A new Michael Jackson album seems a little odd we agree but then again with recent appearance at the Billboard Awards using magical trickery and reviews already suggesting that many of these rare tracks take us back to when this King of Pop ruled the world, it would be wrong not to welcome it as a New Born this week. So is it a worthy release or just a final nudge to earn a bit of cash on the side? We head over to Sweden to check out Little Dragon‘s new album that is reviewed by one of our contributors who is a massive fan but not to sure if this one is a welcome addition. The debut album from Sylvana Esso sees the unlikely sounds of folk singing with beats and what a hit it is too. Amen Dunes will make any folk crooner fan nestle into autumnal leaves and Syd Barrett and the hugely influential dark sounds of Swans return with their much anticipated new album that will keep their fans happy for a little while longer.
Artist_ Michael Jackson
Album Title_ Xscape
Label_ MJJ, Epic
Genre_ Soul, Dance, Electronica, Hip – Hop
Moments Of_ Timbaland, Quincey Jones, 80’s Michael Jackson
Stand Out_ Love Never Felt So Good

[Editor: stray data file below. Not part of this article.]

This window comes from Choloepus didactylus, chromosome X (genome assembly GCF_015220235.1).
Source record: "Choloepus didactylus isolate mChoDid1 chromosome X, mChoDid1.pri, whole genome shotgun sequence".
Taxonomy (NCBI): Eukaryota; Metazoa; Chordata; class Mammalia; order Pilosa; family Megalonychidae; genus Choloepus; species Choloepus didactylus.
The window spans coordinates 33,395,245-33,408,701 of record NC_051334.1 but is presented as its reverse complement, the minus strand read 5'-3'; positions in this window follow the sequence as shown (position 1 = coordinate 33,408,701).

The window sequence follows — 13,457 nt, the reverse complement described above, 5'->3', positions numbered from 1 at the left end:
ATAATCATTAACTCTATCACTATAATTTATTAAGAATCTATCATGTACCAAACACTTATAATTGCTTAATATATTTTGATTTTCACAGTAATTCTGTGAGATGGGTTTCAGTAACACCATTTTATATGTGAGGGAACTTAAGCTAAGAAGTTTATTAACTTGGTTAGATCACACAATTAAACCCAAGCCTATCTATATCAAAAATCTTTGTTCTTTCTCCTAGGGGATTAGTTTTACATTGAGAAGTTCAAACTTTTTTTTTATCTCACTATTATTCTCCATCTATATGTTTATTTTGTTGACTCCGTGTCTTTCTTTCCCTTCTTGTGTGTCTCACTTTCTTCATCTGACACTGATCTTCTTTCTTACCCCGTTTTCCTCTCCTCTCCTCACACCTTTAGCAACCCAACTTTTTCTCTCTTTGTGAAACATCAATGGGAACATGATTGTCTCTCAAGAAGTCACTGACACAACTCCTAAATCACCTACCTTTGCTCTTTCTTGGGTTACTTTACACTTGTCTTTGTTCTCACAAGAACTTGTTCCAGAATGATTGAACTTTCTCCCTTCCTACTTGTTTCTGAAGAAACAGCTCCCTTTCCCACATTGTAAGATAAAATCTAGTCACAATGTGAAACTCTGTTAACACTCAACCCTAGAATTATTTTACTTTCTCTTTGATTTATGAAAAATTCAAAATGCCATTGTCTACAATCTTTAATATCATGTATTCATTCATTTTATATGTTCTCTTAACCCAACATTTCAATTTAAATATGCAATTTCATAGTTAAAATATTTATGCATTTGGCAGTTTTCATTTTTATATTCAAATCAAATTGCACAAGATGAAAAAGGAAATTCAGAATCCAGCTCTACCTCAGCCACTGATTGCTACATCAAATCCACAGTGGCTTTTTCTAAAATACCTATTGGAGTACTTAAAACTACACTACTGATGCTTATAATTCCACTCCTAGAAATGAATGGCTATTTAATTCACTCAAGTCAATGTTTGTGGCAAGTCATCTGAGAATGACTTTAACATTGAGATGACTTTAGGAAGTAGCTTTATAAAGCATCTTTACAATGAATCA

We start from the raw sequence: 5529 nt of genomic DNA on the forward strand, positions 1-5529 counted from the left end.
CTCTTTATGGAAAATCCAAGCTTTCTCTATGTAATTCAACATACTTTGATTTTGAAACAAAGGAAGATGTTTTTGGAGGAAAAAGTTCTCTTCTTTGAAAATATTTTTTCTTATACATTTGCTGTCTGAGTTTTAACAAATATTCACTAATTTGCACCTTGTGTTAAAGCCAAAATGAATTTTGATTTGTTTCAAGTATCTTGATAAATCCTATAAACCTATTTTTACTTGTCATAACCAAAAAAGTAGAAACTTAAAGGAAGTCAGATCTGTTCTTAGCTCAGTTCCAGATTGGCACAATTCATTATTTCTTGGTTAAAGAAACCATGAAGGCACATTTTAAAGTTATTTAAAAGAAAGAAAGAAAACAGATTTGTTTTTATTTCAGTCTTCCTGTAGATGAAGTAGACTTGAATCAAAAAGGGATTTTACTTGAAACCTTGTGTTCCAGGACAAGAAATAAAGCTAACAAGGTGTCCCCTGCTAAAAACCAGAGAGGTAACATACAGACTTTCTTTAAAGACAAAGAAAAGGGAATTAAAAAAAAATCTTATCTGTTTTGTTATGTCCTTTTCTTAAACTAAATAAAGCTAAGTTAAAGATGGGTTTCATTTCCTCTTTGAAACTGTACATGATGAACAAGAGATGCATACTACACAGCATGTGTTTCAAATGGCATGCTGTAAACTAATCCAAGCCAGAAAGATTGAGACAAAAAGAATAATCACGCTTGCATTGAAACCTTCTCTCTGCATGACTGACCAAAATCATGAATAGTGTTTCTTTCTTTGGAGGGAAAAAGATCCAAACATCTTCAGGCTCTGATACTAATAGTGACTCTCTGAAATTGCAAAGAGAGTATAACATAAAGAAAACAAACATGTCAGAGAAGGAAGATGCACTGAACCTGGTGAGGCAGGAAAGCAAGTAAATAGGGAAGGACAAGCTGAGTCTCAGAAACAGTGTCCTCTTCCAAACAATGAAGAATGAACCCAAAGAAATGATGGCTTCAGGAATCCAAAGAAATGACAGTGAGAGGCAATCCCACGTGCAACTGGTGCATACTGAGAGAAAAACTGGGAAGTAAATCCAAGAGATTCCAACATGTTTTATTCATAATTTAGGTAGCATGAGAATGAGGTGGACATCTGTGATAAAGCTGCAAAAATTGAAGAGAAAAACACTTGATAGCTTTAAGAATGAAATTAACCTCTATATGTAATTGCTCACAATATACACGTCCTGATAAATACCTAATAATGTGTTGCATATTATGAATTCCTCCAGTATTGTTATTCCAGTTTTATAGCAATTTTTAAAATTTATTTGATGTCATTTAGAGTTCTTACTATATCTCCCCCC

You may have heard of the guy. After all, he did grace every single adolescent bedroom wall in the 80s, influence countless musicians and dancers from Daft Punk and Fedde Le Grand to Haim and has basically set the bar so damn high its borderline absurd. Following on from Michael released in 2009 Xscape is the second of Michael Jackson’s posthumous releases, compiled of eight tracks that seemingly had been left on the cutting room floor first time round. Enter a militia of pretty much every producer who is noted in the industry today and the final product is a potentially motley result. There is some hearty nostalgia on Xscape but unfortunately we hit few bum notes too.
I heard Love Never Felt So Good on the radio a week ago and a strange sensation pulsed through me, Michael back on the radio … all is right in the world. Despite the latter part of his career being plagued with odd tales of white masks, courtrooms and blanketed infants suspended from hotel windows (along with the deftly comprised moniker of ‘Wacko Jacko’), there was never a question of his intrinsic artistic genius. A musician/entertainer that was never formally trained yet so astute in his composition process, I always held such tremendous respect for this man. Goodness knows I loved me some MJ. My best friend had a moonwalker act that she would often perform at assembly complete with hat and shimmery glove … ah that glove. But for Michael it was always about more than spectacle, he happened to be privy to a fundamental rule the separated the good from the great, which was simply that, it was always, and should always, be about escapism.